Bulletin of the American Physical Society
APS March Meeting 2015
Volume 60, Number 1
Monday–Friday, March 2–6, 2015; San Antonio, Texas
Session J35: Optomechanics and Hybrid Systems |
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Sponsoring Units: DAMOP Chair: Tongcang Li, Purdue University Room: 210B |
Tuesday, March 3, 2015 2:30PM - 2:42PM |
J35.00001: Self-energy of a Cold Atom Interacting with an Elastic Membrane Sanghita Sengupta, Weishuang Xu, Dennis Clougherty The interaction of an atom with an elastic membrane is studied using Feynman-Dyson perturbation theory. The self-energy $\Sigma(E)$ of an atom with incident energy $E$ is calculated analytically to second-order in the atom-membrane interaction. We explicitly show that while the first-order contribution to the self-energy is well-behaved, the second-order contribution is divergent in the limit of infinite membrane size, and we identify the various divergent contributions. These results are discussed in the context of the ``quantum sticking'' and scattering of cold atoms from two dimensional materials such as graphene and monolayer transition metal dichalcogenides. [Preview Abstract] |
Tuesday, March 3, 2015 2:42PM - 2:54PM |
J35.00002: Effects of quantum coherence and interference in atoms near nano-particle Suman Dhayal, Yuri Rostovtsev Optical properties of ensembles of realistic quantum emitters coupled to plasmonic systems are studied using a self-consistent model. In particular, the coherent effects such as forming ``dark states,'' optical pumping, coherent Raman scattering, and the stimulated Raman adiabatic passage (STIRAP) are revisited in the presence of metalic nanoparticles. It is shown that the ``dark states'' are still formed but have more complicated structure, the optical pumping and the STIRAP cannot be employed in the vicinity of plasmonic nanostructures. The STIRAP technique should be used carefully, because it may not work or has at least new features in the presence of nanoparticles. We have also found difference of the local atomic polarization and the atomic polarization averaged over ensemble of atoms homogeneously spread near nanoparticles. The averaged polarization is stricly related to the polarization of the external field, meanwhile the local polarization can be very different from the one induced by the external field. The obtained results are important for excitation of single molecules, e.g. new components of scattering from single molecules can be used for efficient detection of nanoparticles. [Preview Abstract] |
Tuesday, March 3, 2015 2:54PM - 3:06PM |
J35.00003: Observations of parity-time symmetry in optical systems: microtoroid resonators and moving hot atoms Jianming Wen, Liang Jiang, Yanhong Xiao, Xiaoshun Jiang, Min Xiao Compound-photonic systems with gain and loss provide a powerful platform for testing various theoretical proposals on non-Hermitian parity-time (PT) symmetric quantum mechanics and initiate new possibilities for shaping optical beams and pulses beyond conservative structures. Such systems can be designed as optical analogues of complex PT-symmetric potentials with real spectra. However, the beam dynamics can exhibit unique features distinct from conservative systems due to non-trivial wave interference and phase-transition effects. Here, we report two of our recent experiments on the realizations of PT-symmetric optics in two different systems: one uses two directly coupled high-Q silica-microtoroid resonators with balanced effective gain and loss [1]; while the other is the first experimental implementation in an optical system using moving atoms, in which the coupling of two optical modes is realized by coherent diffusion of atomic coherence [2]. In both studies, our theories show excellent agreements with the experimental observations. [1] L. Chang, X. Jiang, S. Hua, C. Yang, J. Wen, L. Jiang, G. Li, G. Wang, and M. Xiao, Nature Photonics \textbf{8}, 524 (2014). [2] P. Peng, W. Qu, W. Cao, L. Zheng, S. Shen, J. Wen, L. Jiang, and Y. Xiao (submitted). [Preview Abstract] |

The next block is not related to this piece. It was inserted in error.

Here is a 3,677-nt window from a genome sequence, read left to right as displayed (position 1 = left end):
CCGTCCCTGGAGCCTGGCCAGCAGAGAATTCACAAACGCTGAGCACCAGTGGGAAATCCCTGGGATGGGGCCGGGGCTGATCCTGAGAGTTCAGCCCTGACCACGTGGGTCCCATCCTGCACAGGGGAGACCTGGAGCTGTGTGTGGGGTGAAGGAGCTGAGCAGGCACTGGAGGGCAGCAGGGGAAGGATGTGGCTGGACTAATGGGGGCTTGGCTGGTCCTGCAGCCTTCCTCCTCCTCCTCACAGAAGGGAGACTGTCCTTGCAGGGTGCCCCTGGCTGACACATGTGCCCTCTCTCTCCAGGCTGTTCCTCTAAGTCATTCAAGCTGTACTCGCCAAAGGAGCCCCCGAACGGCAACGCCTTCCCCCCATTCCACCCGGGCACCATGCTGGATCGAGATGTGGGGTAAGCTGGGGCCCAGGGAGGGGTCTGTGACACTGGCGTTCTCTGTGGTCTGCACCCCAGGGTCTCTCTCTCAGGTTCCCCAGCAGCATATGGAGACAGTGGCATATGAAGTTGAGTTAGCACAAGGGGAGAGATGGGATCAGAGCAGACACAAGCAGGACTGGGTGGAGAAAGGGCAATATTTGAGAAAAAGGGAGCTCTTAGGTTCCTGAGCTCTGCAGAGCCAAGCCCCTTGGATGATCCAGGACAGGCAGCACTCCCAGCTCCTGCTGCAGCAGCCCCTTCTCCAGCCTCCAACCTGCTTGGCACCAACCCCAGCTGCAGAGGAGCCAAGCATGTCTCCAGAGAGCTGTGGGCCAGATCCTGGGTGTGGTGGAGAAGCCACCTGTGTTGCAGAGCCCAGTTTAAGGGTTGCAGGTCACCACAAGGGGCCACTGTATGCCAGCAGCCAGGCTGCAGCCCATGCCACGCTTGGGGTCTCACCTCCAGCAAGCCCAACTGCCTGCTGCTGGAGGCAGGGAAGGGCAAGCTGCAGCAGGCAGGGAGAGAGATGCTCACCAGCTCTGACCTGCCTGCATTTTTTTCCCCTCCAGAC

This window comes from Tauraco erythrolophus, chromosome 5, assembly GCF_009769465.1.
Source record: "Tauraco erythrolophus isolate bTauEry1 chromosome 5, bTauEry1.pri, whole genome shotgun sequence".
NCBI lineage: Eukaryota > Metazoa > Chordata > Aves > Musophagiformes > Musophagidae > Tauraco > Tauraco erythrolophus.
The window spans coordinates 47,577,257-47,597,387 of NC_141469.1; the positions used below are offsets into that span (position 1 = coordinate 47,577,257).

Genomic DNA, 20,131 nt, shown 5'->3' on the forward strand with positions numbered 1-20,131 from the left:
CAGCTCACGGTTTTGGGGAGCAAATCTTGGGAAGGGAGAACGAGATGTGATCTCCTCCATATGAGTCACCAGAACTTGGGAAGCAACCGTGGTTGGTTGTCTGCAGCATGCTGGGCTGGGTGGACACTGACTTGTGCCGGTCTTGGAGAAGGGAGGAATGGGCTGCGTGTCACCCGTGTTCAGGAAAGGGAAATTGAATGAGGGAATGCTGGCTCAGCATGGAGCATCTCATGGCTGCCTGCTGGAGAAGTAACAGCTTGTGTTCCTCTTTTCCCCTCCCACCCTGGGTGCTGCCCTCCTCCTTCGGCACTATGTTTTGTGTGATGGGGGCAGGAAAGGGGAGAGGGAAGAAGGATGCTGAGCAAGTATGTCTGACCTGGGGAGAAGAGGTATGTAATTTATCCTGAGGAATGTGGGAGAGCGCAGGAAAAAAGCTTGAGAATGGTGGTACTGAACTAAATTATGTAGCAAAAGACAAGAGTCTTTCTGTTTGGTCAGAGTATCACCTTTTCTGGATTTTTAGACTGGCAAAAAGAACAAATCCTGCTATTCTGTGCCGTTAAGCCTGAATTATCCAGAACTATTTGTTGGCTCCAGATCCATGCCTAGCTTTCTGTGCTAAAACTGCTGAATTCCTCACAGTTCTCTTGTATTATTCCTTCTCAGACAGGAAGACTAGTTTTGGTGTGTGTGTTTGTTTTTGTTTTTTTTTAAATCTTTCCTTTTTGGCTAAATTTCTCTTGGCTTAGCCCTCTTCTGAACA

Tuesday, March 3, 2015 3:06PM - 3:18PM |
J35.00004: Thermodynamic considerations of mechanical oscillations Chiao-Hsuan Wang, Jacob Taylor Recent experimental efforts in large-scale optomechanical systems have been made to observe coherent superpositions of macroscopic oscillators. However, the quantum harmonic oscillator treatment of macroscopic optomechanics may need further verification due to the presence of enormous numbers of internal degrees of freedom. We examine models of a mechanical oscillator coupled to many degrees of freedom in thermal contact with a bath, and find that spring-like classical oscillations can occur even if there is no underlying quantum mechanical oscillator. We provide a microscopic description of this thermal oscillator mechanism, and consider methods for distinguishing between quantum harmonic oscillations and other oscillatory behaviors. [Preview Abstract] |
Tuesday, March 3, 2015 3:18PM - 3:30PM |
J35.00005: Measurement and control of a mechanical oscillator at its thermal decoherence rate Dalziel Wilson, Vivishek Sudhir, Nicolas Piro, Ryan Schilling, Amir Ghadimi, Tobias Kippenberg In real-time (Markovian) quantum feedback protocols, the outcome of a continuous measurement is used to stabilize a desired quantum state. Extending such protocols to macroscopic systems is a significant challenge, as the measurement must in this case compete with rapid environmental decoherence. We report on the realization of an interferometric sensor that approaches the requirements of quantum feedback for a solid-state, 4.3 MHz nanomechanical oscillator: namely, the ability to resolve its zero-point motion in the timescale of its thermal decoherence. The sensor is based on near-field cavity-optomechanical coupling, and realizes a measurement of the oscillator's displacement with an imprecision 40 dB below that at the standard quantum limit, while maintaining an imprecision-backaction product within a factor of 5 of the Heisenberg uncertainty limit. As a demonstration of its utility, we use the measurement to feedback cool the oscillator to an phonon occupation of 5.4$\pm$0.7 (i.e, a ground state probablity of 16$\%$). Our results establish a new benchmark for the performance of a linear position sensor, and signal the emergence of engineered mechanical oscillators as practical subjects for measurement-based quantum control. [Preview Abstract] |